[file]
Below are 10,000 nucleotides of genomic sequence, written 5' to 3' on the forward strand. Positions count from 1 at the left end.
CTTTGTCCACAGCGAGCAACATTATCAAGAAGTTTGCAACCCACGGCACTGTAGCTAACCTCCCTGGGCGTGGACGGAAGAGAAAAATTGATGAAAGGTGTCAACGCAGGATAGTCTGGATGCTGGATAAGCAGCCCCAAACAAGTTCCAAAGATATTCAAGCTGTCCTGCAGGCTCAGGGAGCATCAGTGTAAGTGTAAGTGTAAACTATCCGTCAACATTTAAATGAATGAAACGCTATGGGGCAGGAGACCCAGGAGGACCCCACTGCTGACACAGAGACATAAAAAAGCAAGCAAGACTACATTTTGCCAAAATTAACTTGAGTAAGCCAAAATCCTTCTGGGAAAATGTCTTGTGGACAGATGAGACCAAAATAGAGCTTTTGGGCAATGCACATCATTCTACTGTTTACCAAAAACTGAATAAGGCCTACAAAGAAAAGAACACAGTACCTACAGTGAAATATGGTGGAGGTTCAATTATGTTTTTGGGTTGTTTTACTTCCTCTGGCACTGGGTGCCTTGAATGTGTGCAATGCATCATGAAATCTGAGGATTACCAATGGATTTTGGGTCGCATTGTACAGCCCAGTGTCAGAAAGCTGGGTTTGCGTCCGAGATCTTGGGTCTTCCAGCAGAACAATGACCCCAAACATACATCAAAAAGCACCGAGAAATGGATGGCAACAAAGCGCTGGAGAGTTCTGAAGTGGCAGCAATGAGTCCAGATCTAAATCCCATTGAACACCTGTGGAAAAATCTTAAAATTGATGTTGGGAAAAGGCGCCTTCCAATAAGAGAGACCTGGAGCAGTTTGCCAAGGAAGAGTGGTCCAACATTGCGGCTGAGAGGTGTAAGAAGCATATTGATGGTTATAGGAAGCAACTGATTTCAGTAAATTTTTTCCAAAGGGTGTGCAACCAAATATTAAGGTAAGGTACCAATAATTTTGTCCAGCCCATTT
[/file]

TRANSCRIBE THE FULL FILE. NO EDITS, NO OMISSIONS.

Below are 10,000 nucleotides of genomic sequence, written 5' to 3' on the forward strand. Positions count from 1 at the left end.
CTTTGTCCACAGCGAGCAACATTATCAAGAAGTTTGCAACCCACGGCACTGTAGCTAACCTCCCTGGGCGTGGACGGAAGAGAAAAATTGATGAAAGGTGTCAACGCAGGATAGTCTGGATGCTGGATAAGCAGCCCCAAACAAGTTCCAAAGATATTCAAGCTGTCCTGCAGGCTCAGGGAGCATCAGTGTAAGTGTAAGTGTAAACTATCCGTCAACATTTAAATGAATGAAACGCTATGGGGCAGGAGACCCAGGAGGACCCCACTGCTGACACAGAGACATAAAAAAGCAAGCAAGACTACATTTTGCCAAAATTAACTTGAGTAAGCCAAAATCCTTCTGGGAAAATGTCTTGTGGACAGATGAGACCAAAATAGAGCTTTTGGGCAATGCACATCATTCTACTGTTTACCAAAAACTGAATAAGGCCTACAAAGAAAAGAACACAGTACCTACAGTGAAATATGGTGGAGGTTCAATTATGTTTTTGGGTTGTTTTACTTCCTCTGGCACTGGGTGCCTTGAATGTGTGCAATGCATCATGAAATCTGAGGATTACCAATGGATTTTGGGTCGCATTGTACAGCCCAGTGTCAGAAAGCTGGGTTTGCGTCCGAGATCTTGGGTCTTCCAGCAGAACAATGACCCCAAACATACATCAAAAAGCACCGAGAAATGGATGGCAACAAAGCGCTGGAGAGTTCTGAAGTGGCAGCAATGAGTCCAGATCTAAATCCCATTGAACACCTGTGGAAAAATCTTAAAATTGATGTTGGGAAAAGGCGCCTTCCAATAAGAGAGACCTGGAGCAGTTTGCCAAGGAAGAGTGGTCCAACATTGCGGCTGAGAGGTGTAAGAAGCATATTGATGGTTATAGGAAGCAACTGATTTCAGTAAATTTTTTCCAAAGGGTGTGCAACCAAATATTAAGGTAAGGTACCAATAATTTTGTCCAGCCCATTT